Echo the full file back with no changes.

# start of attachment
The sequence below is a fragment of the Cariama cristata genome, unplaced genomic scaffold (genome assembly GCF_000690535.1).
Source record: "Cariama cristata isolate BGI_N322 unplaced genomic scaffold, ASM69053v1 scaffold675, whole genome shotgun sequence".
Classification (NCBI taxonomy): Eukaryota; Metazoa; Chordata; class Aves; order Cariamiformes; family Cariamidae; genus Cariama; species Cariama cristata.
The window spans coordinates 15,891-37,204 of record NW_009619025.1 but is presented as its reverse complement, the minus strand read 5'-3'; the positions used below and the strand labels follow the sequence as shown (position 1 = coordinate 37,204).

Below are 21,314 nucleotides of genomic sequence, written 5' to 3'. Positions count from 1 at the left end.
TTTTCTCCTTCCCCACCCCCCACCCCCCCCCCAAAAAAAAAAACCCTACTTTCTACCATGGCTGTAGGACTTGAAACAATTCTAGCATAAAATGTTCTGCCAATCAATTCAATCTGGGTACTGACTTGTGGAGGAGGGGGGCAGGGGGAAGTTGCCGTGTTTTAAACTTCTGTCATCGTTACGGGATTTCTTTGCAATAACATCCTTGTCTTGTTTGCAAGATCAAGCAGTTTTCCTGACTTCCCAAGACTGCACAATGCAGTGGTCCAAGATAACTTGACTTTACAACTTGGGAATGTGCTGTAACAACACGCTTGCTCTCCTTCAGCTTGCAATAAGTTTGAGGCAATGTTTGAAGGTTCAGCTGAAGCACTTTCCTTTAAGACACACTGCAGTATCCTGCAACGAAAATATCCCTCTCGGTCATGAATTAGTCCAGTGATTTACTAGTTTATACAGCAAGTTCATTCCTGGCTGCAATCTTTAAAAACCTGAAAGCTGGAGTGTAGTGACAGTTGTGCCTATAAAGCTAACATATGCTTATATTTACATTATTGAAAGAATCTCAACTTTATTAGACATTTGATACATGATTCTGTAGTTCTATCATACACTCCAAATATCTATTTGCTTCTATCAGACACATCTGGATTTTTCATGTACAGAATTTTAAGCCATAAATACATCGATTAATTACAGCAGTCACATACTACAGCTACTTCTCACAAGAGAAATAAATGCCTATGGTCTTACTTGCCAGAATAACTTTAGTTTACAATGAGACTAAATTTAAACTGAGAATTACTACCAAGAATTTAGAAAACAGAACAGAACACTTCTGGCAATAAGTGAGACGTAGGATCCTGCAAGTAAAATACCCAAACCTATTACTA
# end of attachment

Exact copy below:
The sequence below is a fragment of the Cariama cristata genome, unplaced genomic scaffold (genome assembly GCF_000690535.1).
Source record: "Cariama cristata isolate BGI_N322 unplaced genomic scaffold, ASM69053v1 scaffold675, whole genome shotgun sequence".
Classification (NCBI taxonomy): Eukaryota; Metazoa; Chordata; class Aves; order Cariamiformes; family Cariamidae; genus Cariama; species Cariama cristata.
The window spans coordinates 15,891-37,204 of record NW_009619025.1 but is presented as its reverse complement, the minus strand read 5'-3'; the positions used below and the strand labels follow the sequence as shown (position 1 = coordinate 37,204).

Below are 21,314 nucleotides of genomic sequence, written 5' to 3'. Positions count from 1 at the left end.
TTTTCTCCTTCCCCACCCCCCACCCCCCCCCCAAAAAAAAAAACCCTACTTTCTACCATGGCTGTAGGACTTGAAACAATTCTAGCATAAAATGTTCTGCCAATCAATTCAATCTGGGTACTGACTTGTGGAGGAGGGGGGCAGGGGGAAGTTGCCGTGTTTTAAACTTCTGTCATCGTTACGGGATTTCTTTGCAATAACATCCTTGTCTTGTTTGCAAGATCAAGCAGTTTTCCTGACTTCCCAAGACTGCACAATGCAGTGGTCCAAGATAACTTGACTTTACAACTTGGGAATGTGCTGTAACAACACGCTTGCTCTCCTTCAGCTTGCAATAAGTTTGAGGCAATGTTTGAAGGTTCAGCTGAAGCACTTTCCTTTAAGACACACTGCAGTATCCTGCAACGAAAATATCCCTCTCGGTCATGAATTAGTCCAGTGATTTACTAGTTTATACAGCAAGTTCATTCCTGGCTGCAATCTTTAAAAACCTGAAAGCTGGAGTGTAGTGACAGTTGTGCCTATAAAGCTAACATATGCTTATATTTACATTATTGAAAGAATCTCAACTTTATTAGACATTTGATACATGATTCTGTAGTTCTATCATACACTCCAAATATCTATTTGCTTCTATCAGACACATCTGGATTTTTCATGTACAGAATTTTAAGCCATAAATACATCGATTAATTACAGCAGTCACATACTACAGCTACTTCTCACAAGAGAAATAAATGCCTATGGTCTTACTTGCCAGAATAACTTTAGTTTACAATGAGACTAAATTTAAACTGAGAATTACTACCAAGAATTTAGAAAACAGAACAGAACACTTCTGGCAATAAGTGAGACGTAGGATCCTGCAAGTAAAATACCCAAACCTATTACTA